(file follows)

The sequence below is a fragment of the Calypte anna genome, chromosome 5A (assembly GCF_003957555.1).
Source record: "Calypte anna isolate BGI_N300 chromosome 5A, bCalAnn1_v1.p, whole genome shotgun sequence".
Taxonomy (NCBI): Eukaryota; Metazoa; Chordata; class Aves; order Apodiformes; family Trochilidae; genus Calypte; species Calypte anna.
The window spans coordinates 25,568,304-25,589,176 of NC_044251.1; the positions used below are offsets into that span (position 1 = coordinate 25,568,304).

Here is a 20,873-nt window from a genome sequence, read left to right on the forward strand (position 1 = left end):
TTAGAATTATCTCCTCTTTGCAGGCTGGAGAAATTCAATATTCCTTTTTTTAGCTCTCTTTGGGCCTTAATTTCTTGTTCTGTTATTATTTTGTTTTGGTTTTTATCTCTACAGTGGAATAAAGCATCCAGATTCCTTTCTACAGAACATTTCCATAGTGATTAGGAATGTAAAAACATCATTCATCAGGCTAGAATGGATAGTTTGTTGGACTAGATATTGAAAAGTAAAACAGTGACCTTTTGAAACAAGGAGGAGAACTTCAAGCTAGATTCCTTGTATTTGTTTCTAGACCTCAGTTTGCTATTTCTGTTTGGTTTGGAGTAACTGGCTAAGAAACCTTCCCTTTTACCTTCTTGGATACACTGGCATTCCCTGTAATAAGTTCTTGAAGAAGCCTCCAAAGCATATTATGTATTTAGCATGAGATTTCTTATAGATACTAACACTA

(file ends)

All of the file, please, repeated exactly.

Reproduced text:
The sequence below is a fragment of the Calypte anna genome, chromosome 5A (assembly GCF_003957555.1).
Source record: "Calypte anna isolate BGI_N300 chromosome 5A, bCalAnn1_v1.p, whole genome shotgun sequence".
Taxonomy (NCBI): Eukaryota; Metazoa; Chordata; class Aves; order Apodiformes; family Trochilidae; genus Calypte; species Calypte anna.
The window spans coordinates 25,568,304-25,589,176 of NC_044251.1; the positions used below are offsets into that span (position 1 = coordinate 25,568,304).

Here is a 20,873-nt window from a genome sequence, read left to right on the forward strand (position 1 = left end):
TTAGAATTATCTCCTCTTTGCAGGCTGGAGAAATTCAATATTCCTTTTTTTAGCTCTCTTTGGGCCTTAATTTCTTGTTCTGTTATTATTTTGTTTTGGTTTTTATCTCTACAGTGGAATAAAGCATCCAGATTCCTTTCTACAGAACATTTCCATAGTGATTAGGAATGTAAAAACATCATTCATCAGGCTAGAATGGATAGTTTGTTGGACTAGATATTGAAAAGTAAAACAGTGACCTTTTGAAACAAGGAGGAGAACTTCAAGCTAGATTCCTTGTATTTGTTTCTAGACCTCAGTTTGCTATTTCTGTTTGGTTTGGAGTAACTGGCTAAGAAACCTTCCCTTTTACCTTCTTGGATACACTGGCATTCCCTGTAATAAGTTCTTGAAGAAGCCTCCAAAGCATATTATGTATTTAGCATGAGATTTCTTATAGATACTAACACTA